Robotics have been turning to animals for means of inspiration. The idea of combining animals and machines may seem a little bizarre but it is believed the flow of action potentials around the nervous system that connects out sensory organs and muscles is not dissimilar from the network of wires carrying electrical signals between robot sensors. The UK ministry of defence is funding the UK biomimetic engineering start-up company: Animal Dynamics with a whopping £1.5 million for the creation of a microdrone with wings, taking its inspiration from the dragonfly.
The approach involves genetically modifying the animal/bug so that neurons feature light sensitive functions, the process is called Optogenetics. The neurons are thought to be controlled by pulses of light which could essentially be more effective than using electrical stimuli. Alongside this cyborg bug, engineers and developers are working on a bug-backpack that can carry any necessary control electronics and navigation systems that can ensure the dragonfly drones fly without human assistance. The theory is one day these newly engineered creatures/drones will be able to carry small payloads, conduct surveillance and aid in specific research projects.
Currently the drone-dragonfly mash up remains on solid ground, but developers are confident for test runs within the next two to three months. The research team are now looking to find an extra £4 million funding to continue their development and aid some potential spin of projects. Nature offers some of the most unique tricks that the world of robotics is learning from and taking full advantage of.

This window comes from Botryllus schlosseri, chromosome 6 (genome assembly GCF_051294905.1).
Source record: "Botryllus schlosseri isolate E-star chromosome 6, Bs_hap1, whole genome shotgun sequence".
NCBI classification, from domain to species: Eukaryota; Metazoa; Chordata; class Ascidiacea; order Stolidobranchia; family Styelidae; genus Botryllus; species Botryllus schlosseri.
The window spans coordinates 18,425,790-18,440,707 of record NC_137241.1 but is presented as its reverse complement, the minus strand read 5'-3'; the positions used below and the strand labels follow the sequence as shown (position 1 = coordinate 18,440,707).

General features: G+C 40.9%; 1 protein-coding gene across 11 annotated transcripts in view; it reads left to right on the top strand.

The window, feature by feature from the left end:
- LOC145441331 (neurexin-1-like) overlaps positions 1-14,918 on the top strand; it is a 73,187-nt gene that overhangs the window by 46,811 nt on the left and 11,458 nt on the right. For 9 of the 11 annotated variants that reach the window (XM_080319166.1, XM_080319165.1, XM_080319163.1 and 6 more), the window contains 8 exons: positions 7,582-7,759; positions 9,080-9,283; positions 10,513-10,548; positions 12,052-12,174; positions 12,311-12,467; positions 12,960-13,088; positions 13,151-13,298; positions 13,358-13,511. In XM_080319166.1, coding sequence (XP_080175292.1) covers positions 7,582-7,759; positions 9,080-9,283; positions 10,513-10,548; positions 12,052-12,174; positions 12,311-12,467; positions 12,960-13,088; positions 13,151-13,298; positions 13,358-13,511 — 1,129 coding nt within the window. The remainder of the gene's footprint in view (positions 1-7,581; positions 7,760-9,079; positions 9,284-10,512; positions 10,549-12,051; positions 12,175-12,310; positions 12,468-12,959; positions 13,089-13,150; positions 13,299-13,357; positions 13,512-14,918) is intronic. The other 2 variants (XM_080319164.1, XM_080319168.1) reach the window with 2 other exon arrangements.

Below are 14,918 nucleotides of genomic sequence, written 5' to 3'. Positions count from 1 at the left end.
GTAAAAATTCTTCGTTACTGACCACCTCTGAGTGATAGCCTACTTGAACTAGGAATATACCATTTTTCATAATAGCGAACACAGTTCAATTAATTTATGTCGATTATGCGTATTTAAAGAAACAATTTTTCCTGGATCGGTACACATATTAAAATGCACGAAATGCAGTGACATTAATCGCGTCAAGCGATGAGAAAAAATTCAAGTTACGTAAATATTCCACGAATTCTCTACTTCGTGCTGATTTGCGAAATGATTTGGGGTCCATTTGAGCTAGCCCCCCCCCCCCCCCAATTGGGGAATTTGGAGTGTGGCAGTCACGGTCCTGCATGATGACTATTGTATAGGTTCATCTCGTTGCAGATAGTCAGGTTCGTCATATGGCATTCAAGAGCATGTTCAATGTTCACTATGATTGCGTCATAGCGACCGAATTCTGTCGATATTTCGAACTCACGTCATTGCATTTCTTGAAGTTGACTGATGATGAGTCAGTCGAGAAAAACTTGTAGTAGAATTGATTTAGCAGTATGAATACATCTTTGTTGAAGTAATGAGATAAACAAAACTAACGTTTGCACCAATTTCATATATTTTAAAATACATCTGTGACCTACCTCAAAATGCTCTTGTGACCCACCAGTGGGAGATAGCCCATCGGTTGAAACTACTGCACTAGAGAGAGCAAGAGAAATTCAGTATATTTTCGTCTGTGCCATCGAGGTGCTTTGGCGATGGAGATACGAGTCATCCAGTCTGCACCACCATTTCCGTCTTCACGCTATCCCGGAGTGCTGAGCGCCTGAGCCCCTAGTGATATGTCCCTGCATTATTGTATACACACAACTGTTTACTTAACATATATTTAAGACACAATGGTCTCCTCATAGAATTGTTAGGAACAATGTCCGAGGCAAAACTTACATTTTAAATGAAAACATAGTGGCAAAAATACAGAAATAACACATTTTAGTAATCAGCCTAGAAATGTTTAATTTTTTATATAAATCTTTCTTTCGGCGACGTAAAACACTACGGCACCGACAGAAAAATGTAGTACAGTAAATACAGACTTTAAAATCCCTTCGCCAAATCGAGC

Back in 2010, a US company created a drone with wings reflective of a humming bird but the dragonfly model is thought to gain more substantial success in terms of engineering advancement. Using a drone with mechanical wings can have its downfalls which is why the team are working hard to continue their research, the wings can struggle in harsh conditions and can be noisy or even dangerous, requiring a lot of power to remain airborne. The idea is to form a more robust flight technique that can withstand tough environmental conditions.
In Afghanistan and Iraq small drones are nothing new, with soldiers using them as tools to see around blind corners as aspect of safety and deference that is becoming more or less essential in parts of the world who are at war. There remains the frustration that these drones must be small to be secretive yet their size often leads to their downfall when the wind picks up. There is still a fair way to go with this technology but itâs exciting to realize the potentials and we are looking forward to seeing the prototype take off for its first flight!